A long-term approach would focus foremost on tackling the causes of insecurity through greater social, economic and ecological responsibility. Rather than projecting power to control and dominate the global environment, security will depend increasingly on how well power is used to co-operate with others – and not just with the powerful – for the sake of our common interests. Our security also depends on changing our political and economic systems which encourage competition and reward the already-powerful while marginalising cooperation and power-sharing for common benefit. This means challenging the powerful corporations, groups and individuals who run capitalism and ultimately collectively building a new civilized socialist society committed to peace and security for all citizens. 


The US-Australia military alliance distorts our society. Instead of a focus on sustainable development, socially useful production and the needs of the community, priority is given to supporting US foreign policy, military spending and increasingly repressive social control. The beneficiaries are not our citizens but the US and Australian militaries together with huge US corporations and some Australian companies. Instead of a military alliance with the United States, Australia needs friendly and mutually beneficial relations with all countries. Militarising Australia and delivering unfaltering support for US aggression and threat to use force against other countries cannot ensure security for Australians. It makes us poorer but not safer. 

Regional Engagement 

Australia cannot afford a continued cold war paradigm which defines regional engagement as interoperability with the United States in conflicts. “Cold war” thinking is propelling us along the path of expanding our strategic strike and force projection capabilities, maintaining a ‘knowledge edge’ over regional states and remaining a substantial maritime power. Australia simply cannot afford such an approach, not economically, not socially and certainly not strategically. Australia's economic well-being and security require a foreign policy which upholds peace and supports disarmament and is based on the principles of peaceful coexistence of states with differing social systems. US military bases The 30 or more US-controlled military facilities on Australian soil destroy Australia’s security by making our country a target for nuclear and terrorist attacks. The bases pose major dangers to our environment, including unique habitats and endangered species, from effects on air quality, fire potential, noise, electromagnetic pollution, waste disposal and spills, erosion from military movements, and chemical contamination from bombing, weapons firing and repair and maintenance programs.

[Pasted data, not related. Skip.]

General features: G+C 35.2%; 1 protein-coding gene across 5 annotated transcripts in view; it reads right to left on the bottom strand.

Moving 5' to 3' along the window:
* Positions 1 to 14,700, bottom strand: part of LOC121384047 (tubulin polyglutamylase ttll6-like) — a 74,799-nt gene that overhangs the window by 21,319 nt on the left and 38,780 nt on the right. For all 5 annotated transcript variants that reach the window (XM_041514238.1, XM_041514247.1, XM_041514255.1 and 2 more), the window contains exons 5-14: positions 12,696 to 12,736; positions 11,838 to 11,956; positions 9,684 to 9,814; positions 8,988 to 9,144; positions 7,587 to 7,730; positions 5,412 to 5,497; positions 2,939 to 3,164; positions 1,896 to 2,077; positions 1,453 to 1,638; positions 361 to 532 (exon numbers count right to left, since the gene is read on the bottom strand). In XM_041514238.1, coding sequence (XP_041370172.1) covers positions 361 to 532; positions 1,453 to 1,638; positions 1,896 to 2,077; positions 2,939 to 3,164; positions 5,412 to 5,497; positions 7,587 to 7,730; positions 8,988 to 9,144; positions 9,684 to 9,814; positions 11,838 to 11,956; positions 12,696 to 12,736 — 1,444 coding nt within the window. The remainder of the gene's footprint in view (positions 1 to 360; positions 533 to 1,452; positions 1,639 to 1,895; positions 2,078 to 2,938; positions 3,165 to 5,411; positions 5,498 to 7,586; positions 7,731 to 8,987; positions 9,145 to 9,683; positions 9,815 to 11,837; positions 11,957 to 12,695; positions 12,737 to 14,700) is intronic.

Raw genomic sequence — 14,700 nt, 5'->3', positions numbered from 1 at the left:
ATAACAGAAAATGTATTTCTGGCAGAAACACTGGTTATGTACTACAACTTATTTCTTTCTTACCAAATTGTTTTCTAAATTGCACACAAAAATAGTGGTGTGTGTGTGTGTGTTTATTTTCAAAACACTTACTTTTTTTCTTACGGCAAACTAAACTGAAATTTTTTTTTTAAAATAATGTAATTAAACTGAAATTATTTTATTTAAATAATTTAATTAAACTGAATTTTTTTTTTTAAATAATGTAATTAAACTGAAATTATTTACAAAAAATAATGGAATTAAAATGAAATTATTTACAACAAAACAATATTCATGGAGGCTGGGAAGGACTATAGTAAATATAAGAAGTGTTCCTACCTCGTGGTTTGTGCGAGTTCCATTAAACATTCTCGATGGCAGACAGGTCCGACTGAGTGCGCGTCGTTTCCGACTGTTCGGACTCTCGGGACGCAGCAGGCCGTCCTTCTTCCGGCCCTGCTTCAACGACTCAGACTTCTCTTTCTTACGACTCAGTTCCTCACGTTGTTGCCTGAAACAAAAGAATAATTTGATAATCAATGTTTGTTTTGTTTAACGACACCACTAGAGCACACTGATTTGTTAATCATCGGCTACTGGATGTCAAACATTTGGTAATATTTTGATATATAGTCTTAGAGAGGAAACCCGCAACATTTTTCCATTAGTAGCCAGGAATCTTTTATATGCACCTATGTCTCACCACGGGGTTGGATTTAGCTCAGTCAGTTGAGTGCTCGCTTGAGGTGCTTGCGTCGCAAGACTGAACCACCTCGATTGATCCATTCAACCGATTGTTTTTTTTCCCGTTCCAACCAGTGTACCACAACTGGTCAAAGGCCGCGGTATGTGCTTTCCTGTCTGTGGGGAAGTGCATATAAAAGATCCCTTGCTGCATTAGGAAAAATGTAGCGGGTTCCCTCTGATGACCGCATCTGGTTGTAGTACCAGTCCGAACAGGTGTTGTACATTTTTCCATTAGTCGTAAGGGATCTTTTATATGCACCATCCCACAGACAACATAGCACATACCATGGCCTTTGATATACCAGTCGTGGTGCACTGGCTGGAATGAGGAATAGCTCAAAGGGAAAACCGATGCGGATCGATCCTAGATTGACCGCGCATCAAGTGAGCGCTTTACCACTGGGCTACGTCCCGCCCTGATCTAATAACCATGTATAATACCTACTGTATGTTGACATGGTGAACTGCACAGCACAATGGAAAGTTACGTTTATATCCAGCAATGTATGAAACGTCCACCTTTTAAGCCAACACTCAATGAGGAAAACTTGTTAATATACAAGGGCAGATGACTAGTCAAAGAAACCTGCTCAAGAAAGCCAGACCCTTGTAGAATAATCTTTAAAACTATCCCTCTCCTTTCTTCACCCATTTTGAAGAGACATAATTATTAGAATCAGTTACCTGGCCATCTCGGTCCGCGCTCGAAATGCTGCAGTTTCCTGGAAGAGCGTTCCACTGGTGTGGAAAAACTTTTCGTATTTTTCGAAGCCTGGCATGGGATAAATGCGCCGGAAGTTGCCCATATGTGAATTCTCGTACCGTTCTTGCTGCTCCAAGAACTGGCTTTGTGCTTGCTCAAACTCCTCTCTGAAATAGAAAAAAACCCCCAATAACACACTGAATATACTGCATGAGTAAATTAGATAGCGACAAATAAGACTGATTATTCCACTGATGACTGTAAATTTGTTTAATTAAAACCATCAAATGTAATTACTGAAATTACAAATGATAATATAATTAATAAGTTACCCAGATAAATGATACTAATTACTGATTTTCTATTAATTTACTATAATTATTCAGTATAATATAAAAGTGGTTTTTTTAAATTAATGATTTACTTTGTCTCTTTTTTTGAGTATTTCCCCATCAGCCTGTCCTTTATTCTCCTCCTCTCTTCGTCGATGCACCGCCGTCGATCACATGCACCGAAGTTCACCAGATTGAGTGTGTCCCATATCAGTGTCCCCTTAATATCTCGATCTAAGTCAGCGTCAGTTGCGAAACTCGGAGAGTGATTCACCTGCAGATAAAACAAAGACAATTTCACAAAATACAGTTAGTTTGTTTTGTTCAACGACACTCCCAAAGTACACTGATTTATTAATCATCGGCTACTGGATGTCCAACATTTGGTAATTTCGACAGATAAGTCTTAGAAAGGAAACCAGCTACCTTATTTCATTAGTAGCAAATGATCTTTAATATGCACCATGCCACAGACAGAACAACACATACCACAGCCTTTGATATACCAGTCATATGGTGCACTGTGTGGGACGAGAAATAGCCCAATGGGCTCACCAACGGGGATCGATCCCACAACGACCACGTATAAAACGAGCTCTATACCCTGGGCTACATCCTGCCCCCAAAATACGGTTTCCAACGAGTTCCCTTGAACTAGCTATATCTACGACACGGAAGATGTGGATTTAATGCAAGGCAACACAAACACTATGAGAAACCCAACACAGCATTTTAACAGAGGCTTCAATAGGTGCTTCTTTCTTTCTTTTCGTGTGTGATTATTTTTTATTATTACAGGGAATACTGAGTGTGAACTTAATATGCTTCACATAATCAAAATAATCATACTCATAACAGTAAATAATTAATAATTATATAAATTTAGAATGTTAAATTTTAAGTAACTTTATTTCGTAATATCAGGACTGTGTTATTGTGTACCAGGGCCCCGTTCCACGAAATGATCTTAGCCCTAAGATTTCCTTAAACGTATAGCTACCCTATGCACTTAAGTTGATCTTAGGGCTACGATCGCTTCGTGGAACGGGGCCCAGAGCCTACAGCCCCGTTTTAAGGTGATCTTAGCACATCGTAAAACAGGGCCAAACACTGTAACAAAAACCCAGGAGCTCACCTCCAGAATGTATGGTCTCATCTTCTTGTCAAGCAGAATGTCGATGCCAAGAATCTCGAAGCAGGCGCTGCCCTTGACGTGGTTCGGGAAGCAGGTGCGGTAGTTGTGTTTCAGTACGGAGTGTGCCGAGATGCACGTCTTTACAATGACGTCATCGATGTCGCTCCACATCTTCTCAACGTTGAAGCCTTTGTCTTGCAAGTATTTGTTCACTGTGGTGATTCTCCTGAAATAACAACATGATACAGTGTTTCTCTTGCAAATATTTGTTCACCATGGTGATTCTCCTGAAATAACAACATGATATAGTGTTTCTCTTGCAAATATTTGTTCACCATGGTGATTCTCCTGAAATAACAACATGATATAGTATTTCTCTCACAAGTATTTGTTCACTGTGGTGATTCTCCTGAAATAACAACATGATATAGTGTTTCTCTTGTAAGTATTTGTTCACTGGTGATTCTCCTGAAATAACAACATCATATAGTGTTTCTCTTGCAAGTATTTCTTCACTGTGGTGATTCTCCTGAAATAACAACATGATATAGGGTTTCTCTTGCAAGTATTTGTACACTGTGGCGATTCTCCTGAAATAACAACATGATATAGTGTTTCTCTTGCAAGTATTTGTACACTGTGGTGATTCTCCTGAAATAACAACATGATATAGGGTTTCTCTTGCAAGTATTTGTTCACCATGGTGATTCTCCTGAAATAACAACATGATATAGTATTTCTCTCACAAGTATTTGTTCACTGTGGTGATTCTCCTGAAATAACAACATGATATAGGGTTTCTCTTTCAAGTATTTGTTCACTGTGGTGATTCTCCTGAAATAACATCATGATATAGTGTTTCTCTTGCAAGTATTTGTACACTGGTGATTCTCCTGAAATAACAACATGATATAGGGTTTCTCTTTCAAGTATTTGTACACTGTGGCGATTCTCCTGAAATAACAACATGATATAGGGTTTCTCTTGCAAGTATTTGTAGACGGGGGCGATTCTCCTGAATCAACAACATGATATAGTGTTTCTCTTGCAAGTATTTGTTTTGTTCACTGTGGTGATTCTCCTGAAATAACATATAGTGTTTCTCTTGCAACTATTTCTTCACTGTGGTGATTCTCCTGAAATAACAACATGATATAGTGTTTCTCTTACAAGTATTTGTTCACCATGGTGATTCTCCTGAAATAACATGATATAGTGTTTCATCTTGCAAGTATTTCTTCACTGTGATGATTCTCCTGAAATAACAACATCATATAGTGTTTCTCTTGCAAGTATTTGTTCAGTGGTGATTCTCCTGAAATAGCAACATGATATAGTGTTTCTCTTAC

A Rational Alternative 

Australia can maintain its current aggressive "defence" philosophy, using its military strength for economic and diplomatic leverage, pursuing the high technology path with reliance on the United States for advanced systems and logistics support, supporting US military interventions overseas, increasing the militarisation of our society, and pushing the arms trade with a consequent rise in poverty, insecurity and conflict. Alternatively, we can rethink and reform the security agenda, develop positive relationships with regional states, reassess the weapons systems required to satisfy our security interests, develop conversion programs, and support and increase aid to our regional neighbours to address their human security needs. A reformed peace and security approach should see Australia cutting the military budget, breaking the US military alliance and abandoning AUKUS and the Quad, removing the US military bases from our soil, ending hosting US marines in Darwin and joint military exercises, signing the UN treaty on the prohibition of nuclear weapons, developing confidence building processes in our region, rigorously controlling the arms trade, converting military-related industries to socially useful and environmentally sustainable production, and breaking Australia’s involvement in the US military machine 9 through weapons purchases, interoperability, hypersonic weapons research and space programs. There is a need for a radical rethink of both security and industrial policies based on broader concepts of sustainable security and disarmament that encompass environmental, social and economic dimensions such as global warming, where Australia could make a major contribution to a new political economy of common security. This would require a peace budget underpinning significant restructuring of the armed forces and the military-industrial base, in addition to alternative security policies, arms conversion and effective controls on the arms trade.